2. Recognizing and working with our best allies. The longer that COVID has persisted, the more that students and teachers recognize that change in learning is needed. While tired to the bone in the short run, more and more students and teachers want change in learning compared with what they had before. More powerfully, they see each other as allies (students and teachers). They are ready to put in the effort to develop new ideas. Parents, too, will end up being supporters. Our best partners for better learning are right at our doorstep.
  3. Well-being and learning are joining forces. It was never a good idea to let learning become an academic island. After one year of COVID, we realized that well-being was essential to learning. After almost two years, we are concluding that well-being is also learning. In addition to the importance of academic knowledge, most people know that human qualities are essential: like compassion, reliability, teamwork, helping others in time of need, gratitude, loyalty, dependability, courage. More people know that mental and physical well-being are crucial, and fragile. Overall, good at learning and good at life will become the new goal.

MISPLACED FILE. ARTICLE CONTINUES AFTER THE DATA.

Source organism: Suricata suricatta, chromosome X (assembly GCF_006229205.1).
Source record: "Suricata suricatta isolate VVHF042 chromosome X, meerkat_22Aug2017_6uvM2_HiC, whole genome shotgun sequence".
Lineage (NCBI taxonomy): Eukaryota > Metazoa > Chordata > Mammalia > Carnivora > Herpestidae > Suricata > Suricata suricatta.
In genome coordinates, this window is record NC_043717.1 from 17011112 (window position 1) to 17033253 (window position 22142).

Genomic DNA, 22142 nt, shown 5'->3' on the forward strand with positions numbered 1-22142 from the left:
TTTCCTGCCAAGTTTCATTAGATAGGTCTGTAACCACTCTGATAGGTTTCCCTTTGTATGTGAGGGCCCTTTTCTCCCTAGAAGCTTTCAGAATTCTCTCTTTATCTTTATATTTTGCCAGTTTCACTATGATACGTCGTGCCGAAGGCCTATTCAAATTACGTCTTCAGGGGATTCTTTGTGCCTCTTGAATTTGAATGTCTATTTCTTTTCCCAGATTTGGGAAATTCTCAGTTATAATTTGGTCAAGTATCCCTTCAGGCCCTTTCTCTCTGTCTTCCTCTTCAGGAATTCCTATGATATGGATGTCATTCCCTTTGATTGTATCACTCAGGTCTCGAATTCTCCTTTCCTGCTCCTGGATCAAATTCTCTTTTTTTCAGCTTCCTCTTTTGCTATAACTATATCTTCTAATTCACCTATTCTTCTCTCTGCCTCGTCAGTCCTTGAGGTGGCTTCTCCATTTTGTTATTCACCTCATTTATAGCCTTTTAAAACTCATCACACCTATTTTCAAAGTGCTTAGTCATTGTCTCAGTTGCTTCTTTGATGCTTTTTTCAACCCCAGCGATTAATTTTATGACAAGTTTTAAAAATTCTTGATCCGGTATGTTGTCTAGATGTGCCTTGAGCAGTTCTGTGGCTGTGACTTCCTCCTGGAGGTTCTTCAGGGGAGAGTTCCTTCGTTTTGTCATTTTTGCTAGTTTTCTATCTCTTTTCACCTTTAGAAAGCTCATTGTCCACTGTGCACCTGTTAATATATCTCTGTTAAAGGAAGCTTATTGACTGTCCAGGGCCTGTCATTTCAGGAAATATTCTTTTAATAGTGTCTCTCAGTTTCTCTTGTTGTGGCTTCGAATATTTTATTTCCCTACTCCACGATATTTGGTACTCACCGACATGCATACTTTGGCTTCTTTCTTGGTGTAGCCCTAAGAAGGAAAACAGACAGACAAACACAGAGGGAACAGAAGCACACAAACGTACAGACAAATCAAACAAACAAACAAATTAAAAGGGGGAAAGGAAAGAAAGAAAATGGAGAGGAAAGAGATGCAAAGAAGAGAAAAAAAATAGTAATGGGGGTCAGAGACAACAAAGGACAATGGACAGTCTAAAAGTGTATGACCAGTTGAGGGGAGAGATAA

4. New more powerful forms of learning are on the rise. Three forces for better learning are converging. One consists of “new purpose, belonging, meaning, global competencies” (such as our 6Cs: character, citizenship, collaboration, communication, creativity, and critical thinking). A second involves equity and thriving for all becoming deeply integrated in all learning. The third consists of breakthroughs in the science of learning and development designs related to immersive whole-child learning with respect to “pedagogies, partnerships, learning environments, and leveraging digital” for all in relation to engaging and changing the world. Learning and living will merge around these three aspects. We now have the potential to engage all learners.